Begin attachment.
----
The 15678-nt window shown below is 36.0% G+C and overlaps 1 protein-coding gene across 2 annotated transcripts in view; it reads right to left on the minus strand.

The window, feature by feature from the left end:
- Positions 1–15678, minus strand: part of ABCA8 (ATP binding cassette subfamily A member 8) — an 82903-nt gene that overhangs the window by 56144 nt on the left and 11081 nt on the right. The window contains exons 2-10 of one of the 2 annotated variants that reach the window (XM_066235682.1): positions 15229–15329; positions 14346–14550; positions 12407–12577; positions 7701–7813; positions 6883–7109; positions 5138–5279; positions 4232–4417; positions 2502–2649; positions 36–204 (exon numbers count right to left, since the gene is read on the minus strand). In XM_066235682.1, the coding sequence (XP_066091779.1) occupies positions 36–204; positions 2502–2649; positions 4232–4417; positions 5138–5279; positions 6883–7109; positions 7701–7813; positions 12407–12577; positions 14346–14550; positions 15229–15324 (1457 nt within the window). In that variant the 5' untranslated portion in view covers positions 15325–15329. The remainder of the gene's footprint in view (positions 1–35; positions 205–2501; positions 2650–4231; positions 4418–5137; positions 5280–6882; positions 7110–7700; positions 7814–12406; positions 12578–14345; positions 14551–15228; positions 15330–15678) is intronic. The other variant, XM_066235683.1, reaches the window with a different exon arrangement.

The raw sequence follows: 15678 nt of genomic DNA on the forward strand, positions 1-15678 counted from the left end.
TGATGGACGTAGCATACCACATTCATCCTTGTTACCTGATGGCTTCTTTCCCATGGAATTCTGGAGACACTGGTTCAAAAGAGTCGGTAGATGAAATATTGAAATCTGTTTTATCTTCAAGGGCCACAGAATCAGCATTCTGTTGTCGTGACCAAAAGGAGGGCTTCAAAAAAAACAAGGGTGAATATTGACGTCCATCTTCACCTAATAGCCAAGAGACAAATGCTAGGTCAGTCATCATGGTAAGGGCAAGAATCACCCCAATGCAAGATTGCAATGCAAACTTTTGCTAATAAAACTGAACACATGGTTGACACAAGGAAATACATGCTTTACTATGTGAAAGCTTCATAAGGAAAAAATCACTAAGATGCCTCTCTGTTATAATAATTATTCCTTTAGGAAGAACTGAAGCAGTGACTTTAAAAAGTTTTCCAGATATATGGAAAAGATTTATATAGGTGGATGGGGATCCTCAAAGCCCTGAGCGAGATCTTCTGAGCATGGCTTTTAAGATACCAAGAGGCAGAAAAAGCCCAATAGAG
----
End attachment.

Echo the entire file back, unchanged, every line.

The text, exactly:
The 15678-nt window shown below is 36.0% G+C and overlaps 1 protein-coding gene across 2 annotated transcripts in view; it reads right to left on the minus strand.

The window, feature by feature from the left end:
- Positions 1–15678, minus strand: part of ABCA8 (ATP binding cassette subfamily A member 8) — an 82903-nt gene that overhangs the window by 56144 nt on the left and 11081 nt on the right. The window contains exons 2-10 of one of the 2 annotated variants that reach the window (XM_066235682.1): positions 15229–15329; positions 14346–14550; positions 12407–12577; positions 7701–7813; positions 6883–7109; positions 5138–5279; positions 4232–4417; positions 2502–2649; positions 36–204 (exon numbers count right to left, since the gene is read on the minus strand). In XM_066235682.1, the coding sequence (XP_066091779.1) occupies positions 36–204; positions 2502–2649; positions 4232–4417; positions 5138–5279; positions 6883–7109; positions 7701–7813; positions 12407–12577; positions 14346–14550; positions 15229–15324 (1457 nt within the window). In that variant the 5' untranslated portion in view covers positions 15325–15329. The remainder of the gene's footprint in view (positions 1–35; positions 205–2501; positions 2650–4231; positions 4418–5137; positions 5280–6882; positions 7110–7700; positions 7814–12406; positions 12578–14345; positions 14551–15228; positions 15330–15678) is intronic. The other variant, XM_066235683.1, reaches the window with a different exon arrangement.

The raw sequence follows: 15678 nt of genomic DNA on the forward strand, positions 1-15678 counted from the left end.
TGATGGACGTAGCATACCACATTCATCCTTGTTACCTGATGGCTTCTTTCCCATGGAATTCTGGAGACACTGGTTCAAAAGAGTCGGTAGATGAAATATTGAAATCTGTTTTATCTTCAAGGGCCACAGAATCAGCATTCTGTTGTCGTGACCAAAAGGAGGGCTTCAAAAAAAACAAGGGTGAATATTGACGTCCATCTTCACCTAATAGCCAAGAGACAAATGCTAGGTCAGTCATCATGGTAAGGGCAAGAATCACCCCAATGCAAGATTGCAATGCAAACTTTTGCTAATAAAACTGAACACATGGTTGACACAAGGAAATACATGCTTTACTATGTGAAAGCTTCATAAGGAAAAAATCACTAAGATGCCTCTCTGTTATAATAATTATTCCTTTAGGAAGAACTGAAGCAGTGACTTTAAAAAGTTTTCCAGATATATGGAAAAGATTTATATAGGTGGATGGGGATCCTCAAAGCCCTGAGCGAGATCTTCTGAGCATGGCTTTTAAGATACCAAGAGGCAGAAAAAGCCCAATAGAG